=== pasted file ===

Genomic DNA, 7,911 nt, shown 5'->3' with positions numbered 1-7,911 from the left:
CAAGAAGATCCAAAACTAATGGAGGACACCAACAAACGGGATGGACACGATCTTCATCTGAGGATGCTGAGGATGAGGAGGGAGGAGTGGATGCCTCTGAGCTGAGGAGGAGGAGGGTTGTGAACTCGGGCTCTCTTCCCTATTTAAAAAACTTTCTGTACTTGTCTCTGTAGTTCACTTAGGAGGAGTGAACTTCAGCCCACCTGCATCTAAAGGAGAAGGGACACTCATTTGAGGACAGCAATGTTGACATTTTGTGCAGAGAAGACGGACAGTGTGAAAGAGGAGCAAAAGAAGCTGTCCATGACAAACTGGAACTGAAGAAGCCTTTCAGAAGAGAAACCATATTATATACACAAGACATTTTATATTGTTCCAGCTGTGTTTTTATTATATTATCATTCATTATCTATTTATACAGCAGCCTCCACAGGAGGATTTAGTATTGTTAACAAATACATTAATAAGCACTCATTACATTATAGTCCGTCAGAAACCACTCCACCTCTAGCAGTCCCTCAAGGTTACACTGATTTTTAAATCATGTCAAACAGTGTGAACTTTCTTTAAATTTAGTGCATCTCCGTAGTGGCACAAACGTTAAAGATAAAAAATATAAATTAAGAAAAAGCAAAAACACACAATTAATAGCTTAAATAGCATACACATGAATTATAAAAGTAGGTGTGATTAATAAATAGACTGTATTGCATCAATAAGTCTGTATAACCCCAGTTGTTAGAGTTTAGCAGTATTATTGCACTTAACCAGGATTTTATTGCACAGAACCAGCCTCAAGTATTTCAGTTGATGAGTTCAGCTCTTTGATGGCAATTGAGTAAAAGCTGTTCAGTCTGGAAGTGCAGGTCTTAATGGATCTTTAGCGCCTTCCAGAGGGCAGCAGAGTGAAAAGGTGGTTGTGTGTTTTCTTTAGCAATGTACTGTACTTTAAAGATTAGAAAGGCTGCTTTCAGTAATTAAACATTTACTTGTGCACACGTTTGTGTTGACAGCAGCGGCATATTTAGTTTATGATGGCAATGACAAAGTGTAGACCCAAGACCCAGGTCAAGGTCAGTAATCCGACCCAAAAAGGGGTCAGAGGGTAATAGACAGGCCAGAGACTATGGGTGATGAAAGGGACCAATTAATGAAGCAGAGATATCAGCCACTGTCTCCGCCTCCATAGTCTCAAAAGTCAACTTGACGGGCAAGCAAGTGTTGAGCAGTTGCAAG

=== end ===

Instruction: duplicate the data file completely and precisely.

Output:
Genomic DNA, 7,911 nt, shown 5'->3' with positions numbered 1-7,911 from the left:
CAAGAAGATCCAAAACTAATGGAGGACACCAACAAACGGGATGGACACGATCTTCATCTGAGGATGCTGAGGATGAGGAGGGAGGAGTGGATGCCTCTGAGCTGAGGAGGAGGAGGGTTGTGAACTCGGGCTCTCTTCCCTATTTAAAAAACTTTCTGTACTTGTCTCTGTAGTTCACTTAGGAGGAGTGAACTTCAGCCCACCTGCATCTAAAGGAGAAGGGACACTCATTTGAGGACAGCAATGTTGACATTTTGTGCAGAGAAGACGGACAGTGTGAAAGAGGAGCAAAAGAAGCTGTCCATGACAAACTGGAACTGAAGAAGCCTTTCAGAAGAGAAACCATATTATATACACAAGACATTTTATATTGTTCCAGCTGTGTTTTTATTATATTATCATTCATTATCTATTTATACAGCAGCCTCCACAGGAGGATTTAGTATTGTTAACAAATACATTAATAAGCACTCATTACATTATAGTCCGTCAGAAACCACTCCACCTCTAGCAGTCCCTCAAGGTTACACTGATTTTTAAATCATGTCAAACAGTGTGAACTTTCTTTAAATTTAGTGCATCTCCGTAGTGGCACAAACGTTAAAGATAAAAAATATAAATTAAGAAAAAGCAAAAACACACAATTAATAGCTTAAATAGCATACACATGAATTATAAAAGTAGGTGTGATTAATAAATAGACTGTATTGCATCAATAAGTCTGTATAACCCCAGTTGTTAGAGTTTAGCAGTATTATTGCACTTAACCAGGATTTTATTGCACAGAACCAGCCTCAAGTATTTCAGTTGATGAGTTCAGCTCTTTGATGGCAATTGAGTAAAAGCTGTTCAGTCTGGAAGTGCAGGTCTTAATGGATCTTTAGCGCCTTCCAGAGGGCAGCAGAGTGAAAAGGTGGTTGTGTGTTTTCTTTAGCAATGTACTGTACTTTAAAGATTAGAAAGGCTGCTTTCAGTAATTAAACATTTACTTGTGCACACGTTTGTGTTGACAGCAGCGGCATATTTAGTTTATGATGGCAATGACAAAGTGTAGACCCAAGACCCAGGTCAAGGTCAGTAATCCGACCCAAAAAGGGGTCAGAGGGTAATAGACAGGCCAGAGACTATGGGTGATGAAAGGGACCAATTAATGAAGCAGAGATATCAGCCACTGTCTCCGCCTCCATAGTCTCAAAAGTCAACTTGACGGGCAAGCAAGTGTTGAGCAGTTGCAAG